Category Archives: social work

#SWmonth and What We’ve Been Up To! #MacroSW chat 3/24/16 at 9pm EDT

This will be a good chat!  This post is reblogged from #MacroSW: Where Macro Social Workers Come To Connect. Original post here

(Summary of this chat can be found here..)

logo for 2016 Social Work Month, with the hashtag #SWmonth and the phrase "March is Social Work Month"Join us as we ask, “What have you done for Social Work Month?” We want to hear all about the observances that you social workers made or have plans for during the last week of #SWmonth.

We’ll offer a few of our own activities to start out the chat – and we ask you to share those photos, articles or other resources that will provide inspiration for next year!

Host: Pat Shelly @UBSSW

  1. Why is March the month chosen for Scoial Work Month?
  2. What did you do for Social Work Month?
  3. Did your employer observe Social Work Month in any way, or your social work students?
  4. Can you share your best times / ideas / activities for Social Work Month?
  5. Have you received or given any signs of appreciation – verbal or otherwise – because it is prime time to #ThankASocialWorker?
  6. Any advice for a great 2017 SW Month?

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The Age of #DigitalLiteracy and the Media Revolution

By Pat Shelly

 

Where do you get most of your news of the world?
What are skills needed for digital literacy?
Do you use social media for any part of your school or professional work?
Will universal digital literacy lead to world peace?

 

 

The Age of Digital Literacy is Now

 

The University at Buffalo observed the 2016 International Education Week with lectures, film, student events, exhibits and a keynote: “The Media Revolution: What it Means for You” by Geneva Overholser.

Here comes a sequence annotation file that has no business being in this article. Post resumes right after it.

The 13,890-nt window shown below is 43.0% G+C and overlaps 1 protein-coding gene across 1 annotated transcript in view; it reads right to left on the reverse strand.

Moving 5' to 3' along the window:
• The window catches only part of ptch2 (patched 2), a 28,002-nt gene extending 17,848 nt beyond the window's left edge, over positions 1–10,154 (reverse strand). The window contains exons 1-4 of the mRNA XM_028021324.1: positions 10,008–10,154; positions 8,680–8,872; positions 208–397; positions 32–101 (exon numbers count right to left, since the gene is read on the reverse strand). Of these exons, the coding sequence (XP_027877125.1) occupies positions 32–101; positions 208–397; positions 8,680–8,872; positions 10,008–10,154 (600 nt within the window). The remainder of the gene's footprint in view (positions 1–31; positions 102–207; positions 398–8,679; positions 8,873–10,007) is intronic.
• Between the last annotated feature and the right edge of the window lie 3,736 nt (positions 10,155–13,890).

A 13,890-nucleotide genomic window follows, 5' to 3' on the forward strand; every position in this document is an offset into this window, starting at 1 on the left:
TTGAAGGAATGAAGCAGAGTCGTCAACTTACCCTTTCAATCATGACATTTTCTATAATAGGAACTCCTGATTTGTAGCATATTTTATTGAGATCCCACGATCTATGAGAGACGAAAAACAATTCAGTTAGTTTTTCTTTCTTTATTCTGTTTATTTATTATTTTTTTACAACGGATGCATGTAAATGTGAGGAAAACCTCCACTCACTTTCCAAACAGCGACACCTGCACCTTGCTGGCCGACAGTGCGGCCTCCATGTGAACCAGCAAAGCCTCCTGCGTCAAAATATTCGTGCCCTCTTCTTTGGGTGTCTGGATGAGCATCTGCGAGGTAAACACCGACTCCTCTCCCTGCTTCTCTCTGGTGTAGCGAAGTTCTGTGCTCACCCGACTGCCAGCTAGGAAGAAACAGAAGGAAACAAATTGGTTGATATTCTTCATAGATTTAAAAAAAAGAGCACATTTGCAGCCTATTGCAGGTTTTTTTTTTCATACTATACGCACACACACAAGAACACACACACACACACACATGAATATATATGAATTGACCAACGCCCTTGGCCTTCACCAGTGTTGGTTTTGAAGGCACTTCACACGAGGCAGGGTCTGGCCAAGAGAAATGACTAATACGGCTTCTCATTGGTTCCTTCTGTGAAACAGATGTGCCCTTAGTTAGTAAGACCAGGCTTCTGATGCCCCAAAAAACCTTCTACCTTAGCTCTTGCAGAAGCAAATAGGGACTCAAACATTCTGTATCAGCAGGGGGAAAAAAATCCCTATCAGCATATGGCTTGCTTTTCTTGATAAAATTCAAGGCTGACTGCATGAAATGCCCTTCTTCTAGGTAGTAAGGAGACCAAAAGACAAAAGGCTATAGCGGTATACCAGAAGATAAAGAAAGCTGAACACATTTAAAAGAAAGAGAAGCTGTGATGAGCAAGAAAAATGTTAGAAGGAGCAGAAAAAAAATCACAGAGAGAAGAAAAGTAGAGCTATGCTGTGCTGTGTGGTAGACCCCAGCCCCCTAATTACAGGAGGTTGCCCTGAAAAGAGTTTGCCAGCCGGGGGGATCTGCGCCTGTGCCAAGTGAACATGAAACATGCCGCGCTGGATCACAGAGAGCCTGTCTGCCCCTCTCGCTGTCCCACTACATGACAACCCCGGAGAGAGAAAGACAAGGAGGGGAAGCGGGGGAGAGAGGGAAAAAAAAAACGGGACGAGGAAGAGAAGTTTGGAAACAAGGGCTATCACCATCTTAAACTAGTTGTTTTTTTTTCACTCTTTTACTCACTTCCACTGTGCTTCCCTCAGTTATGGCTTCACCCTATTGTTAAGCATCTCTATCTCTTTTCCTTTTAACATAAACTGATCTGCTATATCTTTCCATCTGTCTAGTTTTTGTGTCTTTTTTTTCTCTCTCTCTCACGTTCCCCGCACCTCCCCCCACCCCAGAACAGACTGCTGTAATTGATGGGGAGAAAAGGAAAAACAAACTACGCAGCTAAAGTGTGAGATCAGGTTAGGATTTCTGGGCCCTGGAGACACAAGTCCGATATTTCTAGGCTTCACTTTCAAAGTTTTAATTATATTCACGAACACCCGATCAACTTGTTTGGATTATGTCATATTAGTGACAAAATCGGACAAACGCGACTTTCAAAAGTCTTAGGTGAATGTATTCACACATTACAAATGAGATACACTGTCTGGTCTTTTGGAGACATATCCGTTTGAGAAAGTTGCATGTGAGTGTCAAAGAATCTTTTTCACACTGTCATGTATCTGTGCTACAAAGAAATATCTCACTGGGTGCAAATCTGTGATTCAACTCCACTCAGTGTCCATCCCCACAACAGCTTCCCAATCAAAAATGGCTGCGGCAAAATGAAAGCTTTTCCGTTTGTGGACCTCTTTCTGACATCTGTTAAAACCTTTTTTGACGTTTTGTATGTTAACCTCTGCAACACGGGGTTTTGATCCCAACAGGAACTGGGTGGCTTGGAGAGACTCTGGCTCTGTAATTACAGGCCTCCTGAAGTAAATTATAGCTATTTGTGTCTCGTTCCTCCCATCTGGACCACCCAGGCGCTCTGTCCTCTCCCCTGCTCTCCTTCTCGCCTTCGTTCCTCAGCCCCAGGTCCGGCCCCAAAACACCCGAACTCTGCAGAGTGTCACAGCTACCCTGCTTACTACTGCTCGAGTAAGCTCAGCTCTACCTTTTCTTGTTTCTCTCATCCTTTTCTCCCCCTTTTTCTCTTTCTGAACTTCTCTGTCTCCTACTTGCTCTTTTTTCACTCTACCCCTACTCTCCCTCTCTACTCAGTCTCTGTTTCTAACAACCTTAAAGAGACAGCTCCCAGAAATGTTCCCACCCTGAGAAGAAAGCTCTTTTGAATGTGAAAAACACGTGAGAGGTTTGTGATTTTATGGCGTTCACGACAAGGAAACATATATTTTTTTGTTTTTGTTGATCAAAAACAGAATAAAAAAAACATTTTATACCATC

She has worked as an editor, ombudsperson, journalist at many top papers, including the New York Times and the Washington Post. She lived in and wrote from Paris and Kinshasa over a period of five years.

 

Overholser spoke of the radical change from traditional, or “legacy” media – newspapers, radio, network television, cable TV – to new media technologies. These include social networking, instant messaging, blogs (coined from “web” and “log”), internet video (YouTube), digital media sites (Vice, Vox, Gawker), radio podcasts, political news outlets (Politico, Democracy Now!), social media (Facebook, Twitter, Instagram, Tumblr). All are accessible from the palm of the hand through smart phones and other mobile devices.

 

The cost of such technology is becoming less and less expensive. One survey she cited found that Africa is leading the world in the rate of  adoption of mobile internet use.

 

Photo credit: Kainan Guo, The Spectrum

Photo credit: Kainan Guo, The Spectrum

Ms. Overholser spoke to the necessity of being literate in this new realm of media. “[N]ow, thanks to new technology, EVERYBODY owns a press.” We are our own reporter, editor, and publisher. “… thanks to social media, each of us has a limitless, unmediated space for communicating with one another.”
We both consume and contribute to this public space.

 

 

 

 

What’s in your diet?

Living in the digital age also means maintaining an healthy diet while consuming media, and avoiding too much of the media junk food. This diet comes from “countless numbers of sources – a cacophony of information that runs the gamut from useless to reliable, from base to inspiriting.” She warned that anything anonymous lacks accountability. Regulating one’s diet has another dimension: sometimes we need to refrain from consuming toxic elements.

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The big picture: Infographics for social work

by Pat Shelly

We’ve all heard the saying:

“A picture is worth a thousand words.”

splashes of paint in many colors erupting against a black background

image: TerrellCotton.com

Aristotle said, “The soul never thinks without a picture.”

Pictures can inform and inspire us.

One way to brighten and broaden the view of social work is through infographics.

An infographic is a visual representation of information or data. It combines data and design in a format that is easy to share and to understand.

Chart showing circles overlapping withthe elements of a good infographic: Data, Design, Story, Sharability

image: Daniel Zeevi – Dashburst

Given the role of technology and the internet in knowledge-production and dissemination, this educational tool is especially useful today.

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